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Colonel William Preston Johnston, The Life of General Albert Sidney Johnston : His Service in the Armies of the United States, the Republic of Texas, and the Confederate States. 309 1 Browse Search
Benson J. Lossing, Pictorial Field Book of the Civil War. Volume 2. 157 1 Browse Search
Southern Historical Society Papers, Volume 11. (ed. Reverend J. William Jones) 150 2 Browse Search
Southern Historical Society Papers, Volume 8. (ed. Reverend J. William Jones) 141 1 Browse Search
Official Records of the Union and Confederate Armies, Chapter XXII: Operations in Kentucky, Tennessee, North Mississippi, North Alabama, and Southwest Virginia. March 4-June 10, 1862., Part II: Correspondence, Orders, and Returns. (ed. Lieut. Col. Robert N. Scott) 139 23 Browse Search
Southern Historical Society Papers, Volume 22. (ed. Reverend J. William Jones) 125 1 Browse Search
Southern Historical Society Papers, Volume 10. (ed. Reverend J. William Jones) 100 0 Browse Search
Lt.-Colonel Arthur J. Fremantle, Three Months in the Southern States 96 2 Browse Search
Col. J. Stoddard Johnston, Confederate Military History, a library of Confederate States Military History: Volume 9.1, Kentucky (ed. Clement Anselm Evans) 93 1 Browse Search
Col. O. M. Roberts, Confederate Military History, a library of Confederate States Military History: Volume 12.1, Alabama (ed. Clement Anselm Evans) 93 7 Browse Search
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Browsing named entities in Philip Henry Sheridan, Personal Memoirs of P. H. Sheridan, General, United States Army .. You can also browse the collection for Leonidas Polk or search for Leonidas Polk in all documents.

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icant. The results of the expedition were important; the railroad being broken so thoroughly as to cut off all rolling stock north of Booneville, and to place at the service of General Halleck's army the cars and locomotives of which the retreating Confederates were now so much in need. In addition, we burned twenty-six cars containing ten thousand stand of small arms, three pieces of artillery, a great quantity of clothing, a heavy supply of ammunition, and the personal baggage of General Leonidas Polk. A large number of prisoners, mostly sick and convalescent, also fell into our hands; but as we could not carry them with us — such a hurried departure was an immediate necessity, by reason of our critical situation — the process of paroling them was not contempleted, and they doubtless passed back to active service in the Confederacy, properly enough unrecognized as prisoners of war by their superiors. In returning, the columns marched back by another indirect route to its old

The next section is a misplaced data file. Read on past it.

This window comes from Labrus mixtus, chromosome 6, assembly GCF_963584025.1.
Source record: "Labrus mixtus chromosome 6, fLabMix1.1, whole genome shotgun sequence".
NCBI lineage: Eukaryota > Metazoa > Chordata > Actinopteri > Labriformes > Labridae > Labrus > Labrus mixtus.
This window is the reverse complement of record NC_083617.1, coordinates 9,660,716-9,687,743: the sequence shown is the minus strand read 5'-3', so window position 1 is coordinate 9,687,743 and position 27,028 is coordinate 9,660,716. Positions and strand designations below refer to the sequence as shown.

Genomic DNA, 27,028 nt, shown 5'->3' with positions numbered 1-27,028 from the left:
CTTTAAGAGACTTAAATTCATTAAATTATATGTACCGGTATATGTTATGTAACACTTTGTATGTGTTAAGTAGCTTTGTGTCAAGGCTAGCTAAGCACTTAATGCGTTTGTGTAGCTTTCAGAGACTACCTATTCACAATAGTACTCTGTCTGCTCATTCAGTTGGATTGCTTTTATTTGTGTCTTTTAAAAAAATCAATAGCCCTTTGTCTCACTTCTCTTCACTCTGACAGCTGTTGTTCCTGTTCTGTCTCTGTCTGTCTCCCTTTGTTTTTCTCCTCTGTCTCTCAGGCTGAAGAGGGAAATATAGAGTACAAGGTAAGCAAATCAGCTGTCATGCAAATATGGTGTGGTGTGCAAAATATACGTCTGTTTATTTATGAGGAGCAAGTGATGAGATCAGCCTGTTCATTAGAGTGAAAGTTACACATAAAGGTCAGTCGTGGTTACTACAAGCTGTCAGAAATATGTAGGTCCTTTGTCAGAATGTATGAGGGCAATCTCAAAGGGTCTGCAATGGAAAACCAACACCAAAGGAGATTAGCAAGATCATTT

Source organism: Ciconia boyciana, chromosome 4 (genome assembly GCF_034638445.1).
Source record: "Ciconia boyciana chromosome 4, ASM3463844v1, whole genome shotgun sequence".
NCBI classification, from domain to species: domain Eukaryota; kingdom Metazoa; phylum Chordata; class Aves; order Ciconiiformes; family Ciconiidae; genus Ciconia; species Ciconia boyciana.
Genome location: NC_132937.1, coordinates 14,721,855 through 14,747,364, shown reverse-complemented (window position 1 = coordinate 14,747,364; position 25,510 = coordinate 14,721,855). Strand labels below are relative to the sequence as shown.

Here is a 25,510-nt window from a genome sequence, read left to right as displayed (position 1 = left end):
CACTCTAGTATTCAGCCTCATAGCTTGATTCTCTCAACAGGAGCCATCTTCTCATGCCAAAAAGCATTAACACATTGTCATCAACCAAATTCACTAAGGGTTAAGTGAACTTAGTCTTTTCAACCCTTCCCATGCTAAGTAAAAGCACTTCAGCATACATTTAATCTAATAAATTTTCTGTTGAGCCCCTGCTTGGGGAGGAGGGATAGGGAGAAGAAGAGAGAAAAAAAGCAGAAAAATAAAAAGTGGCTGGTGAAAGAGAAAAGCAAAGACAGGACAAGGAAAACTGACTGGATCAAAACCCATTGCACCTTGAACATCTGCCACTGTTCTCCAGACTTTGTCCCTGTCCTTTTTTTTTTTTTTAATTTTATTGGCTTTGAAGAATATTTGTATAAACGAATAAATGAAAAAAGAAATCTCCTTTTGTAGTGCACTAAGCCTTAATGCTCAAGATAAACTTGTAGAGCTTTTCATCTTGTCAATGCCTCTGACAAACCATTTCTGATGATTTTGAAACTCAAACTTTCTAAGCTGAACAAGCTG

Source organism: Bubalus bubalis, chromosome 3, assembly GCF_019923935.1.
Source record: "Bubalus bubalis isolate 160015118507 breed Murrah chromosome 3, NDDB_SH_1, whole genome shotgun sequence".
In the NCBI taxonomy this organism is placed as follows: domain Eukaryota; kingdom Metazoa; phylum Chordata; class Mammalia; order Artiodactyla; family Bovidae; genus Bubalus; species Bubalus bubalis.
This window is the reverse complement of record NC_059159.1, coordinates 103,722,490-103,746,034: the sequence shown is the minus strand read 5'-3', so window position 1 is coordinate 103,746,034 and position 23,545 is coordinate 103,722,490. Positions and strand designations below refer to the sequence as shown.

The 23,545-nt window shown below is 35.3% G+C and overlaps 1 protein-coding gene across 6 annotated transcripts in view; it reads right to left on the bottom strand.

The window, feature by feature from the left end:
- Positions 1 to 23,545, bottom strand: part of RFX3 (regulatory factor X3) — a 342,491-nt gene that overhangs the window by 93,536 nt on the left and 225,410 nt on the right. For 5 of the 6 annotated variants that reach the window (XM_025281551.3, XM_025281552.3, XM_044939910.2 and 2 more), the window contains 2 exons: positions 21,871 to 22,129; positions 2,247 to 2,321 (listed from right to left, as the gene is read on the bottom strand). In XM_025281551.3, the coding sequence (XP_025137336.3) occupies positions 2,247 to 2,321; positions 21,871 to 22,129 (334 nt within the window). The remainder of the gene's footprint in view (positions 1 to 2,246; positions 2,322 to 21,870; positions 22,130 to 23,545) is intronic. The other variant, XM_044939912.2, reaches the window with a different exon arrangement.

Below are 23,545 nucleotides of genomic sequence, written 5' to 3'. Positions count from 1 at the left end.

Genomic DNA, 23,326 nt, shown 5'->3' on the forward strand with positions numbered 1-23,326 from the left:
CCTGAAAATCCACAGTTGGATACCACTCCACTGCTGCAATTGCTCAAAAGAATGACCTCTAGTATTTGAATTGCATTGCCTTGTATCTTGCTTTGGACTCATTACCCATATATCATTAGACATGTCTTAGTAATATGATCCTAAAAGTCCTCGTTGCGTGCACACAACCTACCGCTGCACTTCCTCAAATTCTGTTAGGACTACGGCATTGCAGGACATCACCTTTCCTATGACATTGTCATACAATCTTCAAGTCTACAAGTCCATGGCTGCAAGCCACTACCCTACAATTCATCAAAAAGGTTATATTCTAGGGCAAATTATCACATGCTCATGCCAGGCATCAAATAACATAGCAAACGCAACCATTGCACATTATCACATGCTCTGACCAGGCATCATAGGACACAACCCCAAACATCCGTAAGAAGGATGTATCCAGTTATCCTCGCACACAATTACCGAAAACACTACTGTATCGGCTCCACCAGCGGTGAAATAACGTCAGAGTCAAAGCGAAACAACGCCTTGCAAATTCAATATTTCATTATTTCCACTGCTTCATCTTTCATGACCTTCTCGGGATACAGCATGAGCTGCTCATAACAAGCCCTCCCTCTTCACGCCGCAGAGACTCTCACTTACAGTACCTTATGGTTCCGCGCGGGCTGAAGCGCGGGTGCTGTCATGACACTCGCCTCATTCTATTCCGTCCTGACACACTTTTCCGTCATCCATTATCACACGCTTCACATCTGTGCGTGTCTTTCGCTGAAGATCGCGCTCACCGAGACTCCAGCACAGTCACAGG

-Seventh Illinois, who succeeded to his brigade, was mortally wounded a few minutes later. I had now on the death-roll three brigade commanders, and the loss of subordinate officers and men was appalling, but their sacrifice had accomplished the desired result; they had not fallen in vain. Indeed, the bravery and tenacity of my division gave to Rosecrans the time required to make new dispositions, and exacted from our foes the highest commendations. [extract from report of Lieutenant-General L. Polk.] Major-General Withers's left was opposed to the right of General Sheridan, commanding the third and remaining division of General McCook's corps. The enemy's right was strongly posted on a ridge of rocks, with chasms intervening, and covered with a dense growth of rough cedars. Being advised of the attack he was to expect by the fierce contest which was being waged on his right, he was fully prepared for the onset, and this notice and the strength of his position enabled him